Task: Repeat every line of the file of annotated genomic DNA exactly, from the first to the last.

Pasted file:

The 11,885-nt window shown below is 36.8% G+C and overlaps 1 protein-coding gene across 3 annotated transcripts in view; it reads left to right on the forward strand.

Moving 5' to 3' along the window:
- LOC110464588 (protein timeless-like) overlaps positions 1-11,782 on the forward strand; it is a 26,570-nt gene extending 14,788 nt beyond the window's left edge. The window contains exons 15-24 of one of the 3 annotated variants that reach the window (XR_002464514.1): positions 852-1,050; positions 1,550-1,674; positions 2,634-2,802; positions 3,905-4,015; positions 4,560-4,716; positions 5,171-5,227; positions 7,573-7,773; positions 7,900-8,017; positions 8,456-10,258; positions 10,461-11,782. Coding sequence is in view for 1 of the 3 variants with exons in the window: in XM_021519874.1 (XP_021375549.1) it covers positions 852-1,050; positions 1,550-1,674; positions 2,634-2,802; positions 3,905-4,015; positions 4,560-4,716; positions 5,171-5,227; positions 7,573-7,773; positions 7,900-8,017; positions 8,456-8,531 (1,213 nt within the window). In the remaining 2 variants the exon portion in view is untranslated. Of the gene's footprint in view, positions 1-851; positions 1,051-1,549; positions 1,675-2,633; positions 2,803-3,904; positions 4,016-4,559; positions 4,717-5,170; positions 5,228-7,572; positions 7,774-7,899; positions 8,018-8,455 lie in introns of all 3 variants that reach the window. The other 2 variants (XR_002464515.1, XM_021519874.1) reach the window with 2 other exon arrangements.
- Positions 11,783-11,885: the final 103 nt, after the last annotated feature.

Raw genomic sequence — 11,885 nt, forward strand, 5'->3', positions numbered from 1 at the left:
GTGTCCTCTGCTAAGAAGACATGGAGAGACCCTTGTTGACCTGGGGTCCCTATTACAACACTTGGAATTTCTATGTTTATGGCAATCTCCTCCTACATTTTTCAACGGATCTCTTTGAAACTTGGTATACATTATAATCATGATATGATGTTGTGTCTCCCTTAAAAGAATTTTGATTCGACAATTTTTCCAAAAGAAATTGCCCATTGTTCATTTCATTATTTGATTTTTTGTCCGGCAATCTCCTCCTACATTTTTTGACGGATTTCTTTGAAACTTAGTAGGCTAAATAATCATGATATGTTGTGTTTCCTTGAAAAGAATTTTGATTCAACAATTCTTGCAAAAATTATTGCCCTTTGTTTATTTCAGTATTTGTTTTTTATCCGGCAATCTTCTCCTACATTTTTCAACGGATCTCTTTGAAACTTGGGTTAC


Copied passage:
The 11,885-nt window shown below is 36.8% G+C and overlaps 1 protein-coding gene across 3 annotated transcripts in view; it reads left to right on the forward strand.

Moving 5' to 3' along the window:
- LOC110464588 (protein timeless-like) overlaps positions 1-11,782 on the forward strand; it is a 26,570-nt gene extending 14,788 nt beyond the window's left edge. The window contains exons 15-24 of one of the 3 annotated variants that reach the window (XR_002464514.1): positions 852-1,050; positions 1,550-1,674; positions 2,634-2,802; positions 3,905-4,015; positions 4,560-4,716; positions 5,171-5,227; positions 7,573-7,773; positions 7,900-8,017; positions 8,456-10,258; positions 10,461-11,782. Coding sequence is in view for 1 of the 3 variants with exons in the window: in XM_021519874.1 (XP_021375549.1) it covers positions 852-1,050; positions 1,550-1,674; positions 2,634-2,802; positions 3,905-4,015; positions 4,560-4,716; positions 5,171-5,227; positions 7,573-7,773; positions 7,900-8,017; positions 8,456-8,531 (1,213 nt within the window). In the remaining 2 variants the exon portion in view is untranslated. Of the gene's footprint in view, positions 1-851; positions 1,051-1,549; positions 1,675-2,633; positions 2,803-3,904; positions 4,016-4,559; positions 4,717-5,170; positions 5,228-7,572; positions 7,774-7,899; positions 8,018-8,455 lie in introns of all 3 variants that reach the window. The other 2 variants (XR_002464515.1, XM_021519874.1) reach the window with 2 other exon arrangements.
- Positions 11,783-11,885: the final 103 nt, after the last annotated feature.

Raw genomic sequence — 11,885 nt, forward strand, 5'->3', positions numbered from 1 at the left:
GTGTCCTCTGCTAAGAAGACATGGAGAGACCCTTGTTGACCTGGGGTCCCTATTACAACACTTGGAATTTCTATGTTTATGGCAATCTCCTCCTACATTTTTCAACGGATCTCTTTGAAACTTGGTATACATTATAATCATGATATGATGTTGTGTCTCCCTTAAAAGAATTTTGATTCGACAATTTTTCCAAAAGAAATTGCCCATTGTTCATTTCATTATTTGATTTTTTGTCCGGCAATCTCCTCCTACATTTTTTGACGGATTTCTTTGAAACTTAGTAGGCTAAATAATCATGATATGTTGTGTTTCCTTGAAAAGAATTTTGATTCAACAATTCTTGCAAAAATTATTGCCCTTTGTTTATTTCAGTATTTGTTTTTTATCCGGCAATCTTCTCCTACATTTTTCAACGGATCTCTTTGAAACTTGGGTTAC